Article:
Man who hid meth pipe in his baby’s diaper gets jail time
WAILUKU — Saying a defendant needed to understand the seriousness of his drug addiction, a judge ordered a one-year jail term for a man who hid a methamphetamine smoking pipe in his infant son’s diaper when police showed up to search a Molokai residence.
About eight months after drugs were seized in the September 2015 search, Aaron Moran, 55, of Kaunakakai was arrested again May 19, 2016, when police found a methamphetamine pipe in his vehicle at One Alii Beach Park in Kaunakakai.
In arguing for the one-year jail term, Deputy Prosecutor Tracy Jones cited Moran’s conduct when police officers executed a search warrant Sept. 24, 2015, at the residence at 95 Manako Lane in Kaunakakai, where Moran and others lived.
After police cleared the residence, Moran was allowed to hold his 8-month-old son. His wife was changing the baby’s diaper when police reported seeing the methamphetamine pipe against the child’s scrotum.
Jones said a police officer reported seeing a burn mark on the baby. Moran wasn’t charged with injuring the child.
“It’s not where someone tries to hide a pipe in the console between car seats,” she said. “He put it in the baby’s pants. It was outrageous conduct.”
Moran had pleaded no contest to two counts of third-degree promotion of a dangerous drug and possessing drug paraphernalia in two cases. A plea agreement between the defense and prosecution recommended probation for Moran, with the prosecution able to ask that he serve up to one year in jail.
In court Thursday, Moran asked to be spared a jail term, saying he had been sober for 10 months.
“I have been on this path,” he said. “I have been sober. My kids are more important than anything. My kids need me.
“I can get treatment if it’s necessary. I really don’t think I need it.”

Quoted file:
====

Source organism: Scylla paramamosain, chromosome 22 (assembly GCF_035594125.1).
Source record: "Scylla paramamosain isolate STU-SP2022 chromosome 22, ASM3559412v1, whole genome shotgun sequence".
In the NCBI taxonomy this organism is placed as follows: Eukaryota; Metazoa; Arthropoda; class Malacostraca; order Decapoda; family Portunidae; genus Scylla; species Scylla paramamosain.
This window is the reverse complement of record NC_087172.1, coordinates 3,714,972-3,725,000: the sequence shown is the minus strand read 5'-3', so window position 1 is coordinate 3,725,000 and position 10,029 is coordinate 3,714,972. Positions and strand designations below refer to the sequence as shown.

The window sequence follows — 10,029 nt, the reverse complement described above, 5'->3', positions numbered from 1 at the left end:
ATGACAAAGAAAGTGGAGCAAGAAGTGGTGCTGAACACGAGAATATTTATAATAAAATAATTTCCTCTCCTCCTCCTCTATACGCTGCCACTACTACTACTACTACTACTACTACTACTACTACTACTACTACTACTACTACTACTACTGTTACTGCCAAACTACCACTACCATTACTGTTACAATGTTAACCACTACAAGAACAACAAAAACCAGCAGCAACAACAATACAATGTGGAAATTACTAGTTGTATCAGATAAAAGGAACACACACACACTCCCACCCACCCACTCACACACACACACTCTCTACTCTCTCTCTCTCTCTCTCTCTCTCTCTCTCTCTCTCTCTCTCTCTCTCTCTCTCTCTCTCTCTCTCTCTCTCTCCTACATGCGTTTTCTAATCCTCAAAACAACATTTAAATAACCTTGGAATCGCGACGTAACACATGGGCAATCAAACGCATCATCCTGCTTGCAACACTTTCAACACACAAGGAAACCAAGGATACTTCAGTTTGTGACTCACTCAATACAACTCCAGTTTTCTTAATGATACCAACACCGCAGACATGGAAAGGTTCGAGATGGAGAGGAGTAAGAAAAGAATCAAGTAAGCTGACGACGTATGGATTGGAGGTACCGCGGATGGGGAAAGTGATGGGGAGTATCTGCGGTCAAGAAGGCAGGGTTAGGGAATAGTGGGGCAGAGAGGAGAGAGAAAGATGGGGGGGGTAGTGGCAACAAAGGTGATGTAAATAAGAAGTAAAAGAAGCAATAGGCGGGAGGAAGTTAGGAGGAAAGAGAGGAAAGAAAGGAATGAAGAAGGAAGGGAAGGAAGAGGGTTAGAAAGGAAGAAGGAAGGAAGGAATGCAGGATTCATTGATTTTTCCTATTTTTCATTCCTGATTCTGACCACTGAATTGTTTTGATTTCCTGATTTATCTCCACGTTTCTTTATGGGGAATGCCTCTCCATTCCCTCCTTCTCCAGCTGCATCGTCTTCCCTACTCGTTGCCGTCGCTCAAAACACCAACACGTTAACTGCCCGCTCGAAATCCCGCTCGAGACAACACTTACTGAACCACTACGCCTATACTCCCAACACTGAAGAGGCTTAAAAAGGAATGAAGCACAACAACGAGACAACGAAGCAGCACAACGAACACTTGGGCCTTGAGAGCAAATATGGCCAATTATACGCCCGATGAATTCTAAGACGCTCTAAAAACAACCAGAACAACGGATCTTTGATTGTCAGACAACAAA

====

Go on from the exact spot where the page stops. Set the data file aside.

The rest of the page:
Moran’s wife said she had seen him change. She said their 2-year-old child was just returned to their custody.
Second Circuit Judge Joseph Cardoza asked Moran what he had been thinking between his first arrest in September 2015 and his second arrest in May 2016.
In the September 2015 search, “when you look at everything that was seized as a result of this, you have a very serious drug problem,” Cardoza told Moran.
“Your conduct at the time gives an indication of the depth of the problem,” Cardoza said.
“At the time, I did have a drug problem,” Moran said. “If you give me the chance to prove myself, I will take treatment.”
Cardoza asked why Moran hadn’t thought about doing that after the first arrest.
“I don’t know how to answer that, your honor,” Moran said.
“That may be a tough question for anyone to answer,” Cardoza said. “I guess what it indicates is how serious this problem is. A lot of people resolve to get it right when they come here and after they leave, memory seems to fade.
“They recovered some very incriminating evidence, but you were back to the same kind of conduct. So that’s a troubling aspect of the case.
“This problem’s not just going to disappear,” Cardoza said. “It’s not just going away because you come to court. I’ve got to get you to understand just how serious this is.”
Moran was ordered not to consume alcohol or illegal drugs as part of four years’ probation for the drug charges. He was ordered to pay a $250 fine for the paraphernalia charge.
“You cannot go down this road again,” Cardoza told Moran. “The impact on your freedom is significant. The impact on your life is staggering.”
Co-defendant Kathy Puaa, 65, who was living with her husband at the Kaunakakai residence that was searched, is awaiting sentencing after pleading no contest to a reduced charge of third-degree promotion of a dangerous drug and possessing drug paraphernalia.
* Lila Fujimoto can be reached at firstname.lastname@example.org.